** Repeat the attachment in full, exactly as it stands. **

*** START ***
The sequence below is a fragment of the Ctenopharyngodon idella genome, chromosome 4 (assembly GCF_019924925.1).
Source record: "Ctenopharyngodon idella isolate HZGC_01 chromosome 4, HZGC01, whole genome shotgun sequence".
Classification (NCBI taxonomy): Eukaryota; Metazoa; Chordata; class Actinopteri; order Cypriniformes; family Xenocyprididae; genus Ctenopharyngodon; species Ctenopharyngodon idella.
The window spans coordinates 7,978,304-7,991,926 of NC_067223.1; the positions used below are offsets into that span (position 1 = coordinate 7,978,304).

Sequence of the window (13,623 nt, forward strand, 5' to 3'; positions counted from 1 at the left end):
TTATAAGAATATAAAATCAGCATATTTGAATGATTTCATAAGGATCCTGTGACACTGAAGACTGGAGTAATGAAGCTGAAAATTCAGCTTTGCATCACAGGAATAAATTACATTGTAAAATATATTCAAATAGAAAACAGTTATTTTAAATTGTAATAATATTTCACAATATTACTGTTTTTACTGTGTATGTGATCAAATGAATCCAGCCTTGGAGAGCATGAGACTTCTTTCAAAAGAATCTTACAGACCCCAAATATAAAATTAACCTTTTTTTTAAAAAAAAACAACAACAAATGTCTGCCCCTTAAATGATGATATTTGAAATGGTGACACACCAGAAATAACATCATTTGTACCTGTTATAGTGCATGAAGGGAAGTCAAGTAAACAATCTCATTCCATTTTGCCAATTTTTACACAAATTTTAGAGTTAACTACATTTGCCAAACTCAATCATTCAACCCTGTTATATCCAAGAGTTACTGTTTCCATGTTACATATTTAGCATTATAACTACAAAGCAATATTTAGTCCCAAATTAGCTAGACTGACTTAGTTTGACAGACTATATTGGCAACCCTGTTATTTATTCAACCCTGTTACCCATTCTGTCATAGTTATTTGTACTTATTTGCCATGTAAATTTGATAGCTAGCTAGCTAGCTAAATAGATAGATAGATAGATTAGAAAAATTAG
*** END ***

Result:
The sequence below is a fragment of the Ctenopharyngodon idella genome, chromosome 4 (assembly GCF_019924925.1).
Source record: "Ctenopharyngodon idella isolate HZGC_01 chromosome 4, HZGC01, whole genome shotgun sequence".
Classification (NCBI taxonomy): Eukaryota; Metazoa; Chordata; class Actinopteri; order Cypriniformes; family Xenocyprididae; genus Ctenopharyngodon; species Ctenopharyngodon idella.
The window spans coordinates 7,978,304-7,991,926 of NC_067223.1; the positions used below are offsets into that span (position 1 = coordinate 7,978,304).

Sequence of the window (13,623 nt, forward strand, 5' to 3'; positions counted from 1 at the left end):
TTATAAGAATATAAAATCAGCATATTTGAATGATTTCATAAGGATCCTGTGACACTGAAGACTGGAGTAATGAAGCTGAAAATTCAGCTTTGCATCACAGGAATAAATTACATTGTAAAATATATTCAAATAGAAAACAGTTATTTTAAATTGTAATAATATTTCACAATATTACTGTTTTTACTGTGTATGTGATCAAATGAATCCAGCCTTGGAGAGCATGAGACTTCTTTCAAAAGAATCTTACAGACCCCAAATATAAAATTAACCTTTTTTTTAAAAAAAAACAACAACAAATGTCTGCCCCTTAAATGATGATATTTGAAATGGTGACACACCAGAAATAACATCATTTGTACCTGTTATAGTGCATGAAGGGAAGTCAAGTAAACAATCTCATTCCATTTTGCCAATTTTTACACAAATTTTAGAGTTAACTACATTTGCCAAACTCAATCATTCAACCCTGTTATATCCAAGAGTTACTGTTTCCATGTTACATATTTAGCATTATAACTACAAAGCAATATTTAGTCCCAAATTAGCTAGACTGACTTAGTTTGACAGACTATATTGGCAACCCTGTTATTTATTCAACCCTGTTACCCATTCTGTCATAGTTATTTGTACTTATTTGCCATGTAAATTTGATAGCTAGCTAGCTAGCTAAATAGATAGATAGATAGATTAGAAAAATTAG